published Thursday, September 29th, 2011

Georgia McCravey rallies to win Tennessee Women's Senior Amateur

Georgia McCravey hits onto the green Wednesday during the Tennessee Senior Women's Amateur at Signal Mountain Golf and Country Club.
Georgia McCravey hits onto the green Wednesday during the Tennessee Senior Women's Amateur at Signal Mountain Golf and Country Club.
Photo by Angela Lewis.

It can't take away the pain of her summer, but Georgia McCravey can take great pride in an early-fall accomplishment at Signal Mountain Golf and Country Club.

McCravey overcame a three-shot deficit to Signal member Debbie Durham on the front nine of the final round of the Tennessee Women's Senior Amateur tournament and then held off Durham and eight-time champion Maggie Scott for her second championship in three years.

The three played together and had the normal sequence of holes in the shotgun start.

McCravey closed with a 79 for a 23-over-par 239, one-putting the 18th from about three feet for a bogey while Scott and Durham needed two putts each to wind up at 240. Scott was away approaching the green and stuck a wedge shot well short of the hole, and Durham's chip flared left and left her seven or eight feet away.

Knoxville's Lynna Rader was fourth at 243, and Crossville's Jean Roise and Cleveland's Linda Mullins tied for fifth at 247.

"Any time you beat Maggie Scott -- and Debbie Durham on her home course -- it's something to be proud of," said McCravey, who said a lot of golfing friends helped her carry on after the death of her 21-year-old son in an accident in Spain in early July.

A splendid short game carried her to the state title. She had a three-shot lead with two holes to go but needed a nice up-and-down par on No. 17 and three good shots after a near-disastrous start on 18 to hold on. She drove into the trees and then took a penalty stroke and "hit a shot that barely made it out."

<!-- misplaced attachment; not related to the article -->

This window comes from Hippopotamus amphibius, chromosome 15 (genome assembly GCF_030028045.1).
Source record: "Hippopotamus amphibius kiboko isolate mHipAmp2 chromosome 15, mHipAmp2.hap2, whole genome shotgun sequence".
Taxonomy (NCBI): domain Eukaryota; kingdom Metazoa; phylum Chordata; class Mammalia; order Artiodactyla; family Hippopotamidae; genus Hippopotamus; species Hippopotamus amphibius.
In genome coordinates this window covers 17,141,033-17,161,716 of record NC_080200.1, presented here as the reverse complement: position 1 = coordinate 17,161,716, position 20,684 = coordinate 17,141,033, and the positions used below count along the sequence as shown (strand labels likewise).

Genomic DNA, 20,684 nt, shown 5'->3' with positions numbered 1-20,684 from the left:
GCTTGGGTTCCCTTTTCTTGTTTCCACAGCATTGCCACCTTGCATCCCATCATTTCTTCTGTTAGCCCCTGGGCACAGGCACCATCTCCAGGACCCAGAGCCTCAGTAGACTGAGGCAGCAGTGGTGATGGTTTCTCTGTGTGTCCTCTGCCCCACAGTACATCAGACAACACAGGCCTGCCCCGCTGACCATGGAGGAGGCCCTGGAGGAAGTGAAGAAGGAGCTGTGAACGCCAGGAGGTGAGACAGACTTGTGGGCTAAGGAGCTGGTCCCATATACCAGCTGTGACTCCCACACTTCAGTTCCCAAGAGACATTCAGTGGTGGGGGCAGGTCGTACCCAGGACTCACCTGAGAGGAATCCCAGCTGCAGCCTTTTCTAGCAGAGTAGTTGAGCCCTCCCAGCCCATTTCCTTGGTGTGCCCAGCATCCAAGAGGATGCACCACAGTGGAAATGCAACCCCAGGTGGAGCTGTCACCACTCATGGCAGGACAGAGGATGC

"I had about 230 yards to the green but hit a great 3-wood, finally," McCravey said. "That left me about 35 yards away."

She rolled her fifth shot almost to the hole and sank the putt.

"I think Georgia one-putted every green today," said Scott, who birdied No. 17 after nearly holing her tee shot. "She had some fantastic chips shots and putted like a demon."

Scott admitted that even with eight titles in 10 years, "you always want one more, but this was good for Georgia. I'm excited for her. This has been a hard year for her, and maybe this is a little bit of sunshine for her."

A couple of tough holes left Durham disappointed, "but I had a great time," she said. "I played with two great players; they bring out the best in you. Unfortunately that didn't happen on every hole, but it was a great tournament and this is the best this course has been in the 35 years I've been here.

"And Georgia is a very deserving champion."

Said McCravey: "I was lucky this week, and I did putt very well. I felt my son was with me all the way.

"All my friends have stuck with me," she added, mentioning such as Janet Horton and Sharon Tucker and specifically crediting Betty Probasco with "making me get back out on the golf course."

She also praised head pro Bruce Etter at her home course, Chattanooga Golf and Country Club, for help with her swing.

Horton won the first flight by eight strokes with a 259. Mount Juliet's Mary Kelly won the second flight, and Signal Mountain's Kate Gerbitz won the third.

Comments do not represent the opinions of the Chattanooga Times Free Press, nor does it review every comment. Profanities, slurs and libelous remarks are prohibited. For more information you can view our Terms & Conditions and/or Ethics policy.
please login to post a comment

videos »         

photos »         

e-edition »

advertisement
advertisement

Find a Business

400 East 11th St., Chattanooga, TN 37403
General Information (423) 756-6900
Copyright, Permissions, Terms & Conditions, Privacy Policy, Ethics policy - Copyright ©2014, Chattanooga Publishing Company, Inc. All rights reserved.
This document may not be reprinted without the express written permission of Chattanooga Publishing Company, Inc.